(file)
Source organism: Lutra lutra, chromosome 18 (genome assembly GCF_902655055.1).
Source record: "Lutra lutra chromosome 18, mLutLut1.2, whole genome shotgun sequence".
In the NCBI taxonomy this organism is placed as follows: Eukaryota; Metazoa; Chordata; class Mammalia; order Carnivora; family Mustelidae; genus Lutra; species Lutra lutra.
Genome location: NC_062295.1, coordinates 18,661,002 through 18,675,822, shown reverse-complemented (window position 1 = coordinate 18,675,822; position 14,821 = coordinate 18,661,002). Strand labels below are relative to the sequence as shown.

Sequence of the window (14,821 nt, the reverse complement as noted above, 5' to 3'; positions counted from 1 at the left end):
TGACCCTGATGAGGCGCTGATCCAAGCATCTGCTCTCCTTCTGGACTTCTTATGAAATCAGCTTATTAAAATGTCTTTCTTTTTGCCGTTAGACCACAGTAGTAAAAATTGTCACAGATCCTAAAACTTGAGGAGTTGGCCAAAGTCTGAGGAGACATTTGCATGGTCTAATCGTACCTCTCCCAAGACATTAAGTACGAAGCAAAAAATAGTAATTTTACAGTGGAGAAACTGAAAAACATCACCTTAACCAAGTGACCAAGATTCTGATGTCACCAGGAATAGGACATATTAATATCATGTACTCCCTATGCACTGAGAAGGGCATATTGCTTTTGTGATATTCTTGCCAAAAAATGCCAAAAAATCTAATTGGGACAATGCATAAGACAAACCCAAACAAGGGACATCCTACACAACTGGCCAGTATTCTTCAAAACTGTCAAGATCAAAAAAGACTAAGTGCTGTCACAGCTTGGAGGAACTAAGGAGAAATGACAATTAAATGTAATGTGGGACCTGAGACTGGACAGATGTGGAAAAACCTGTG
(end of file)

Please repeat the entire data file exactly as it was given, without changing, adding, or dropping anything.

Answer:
Source organism: Lutra lutra, chromosome 18 (genome assembly GCF_902655055.1).
Source record: "Lutra lutra chromosome 18, mLutLut1.2, whole genome shotgun sequence".
In the NCBI taxonomy this organism is placed as follows: Eukaryota; Metazoa; Chordata; class Mammalia; order Carnivora; family Mustelidae; genus Lutra; species Lutra lutra.
Genome location: NC_062295.1, coordinates 18,661,002 through 18,675,822, shown reverse-complemented (window position 1 = coordinate 18,675,822; position 14,821 = coordinate 18,661,002). Strand labels below are relative to the sequence as shown.

Sequence of the window (14,821 nt, the reverse complement as noted above, 5' to 3'; positions counted from 1 at the left end):
TGACCCTGATGAGGCGCTGATCCAAGCATCTGCTCTCCTTCTGGACTTCTTATGAAATCAGCTTATTAAAATGTCTTTCTTTTTGCCGTTAGACCACAGTAGTAAAAATTGTCACAGATCCTAAAACTTGAGGAGTTGGCCAAAGTCTGAGGAGACATTTGCATGGTCTAATCGTACCTCTCCCAAGACATTAAGTACGAAGCAAAAAATAGTAATTTTACAGTGGAGAAACTGAAAAACATCACCTTAACCAAGTGACCAAGATTCTGATGTCACCAGGAATAGGACATATTAATATCATGTACTCCCTATGCACTGAGAAGGGCATATTGCTTTTGTGATATTCTTGCCAAAAAATGCCAAAAAATCTAATTGGGACAATGCATAAGACAAACCCAAACAAGGGACATCCTACACAACTGGCCAGTATTCTTCAAAACTGTCAAGATCAAAAAAGACTAAGTGCTGTCACAGCTTGGAGGAACTAAGGAGAAATGACAATTAAATGTAATGTGGGACCTGAGACTGGACAGATGTGGAAAAACCTGTG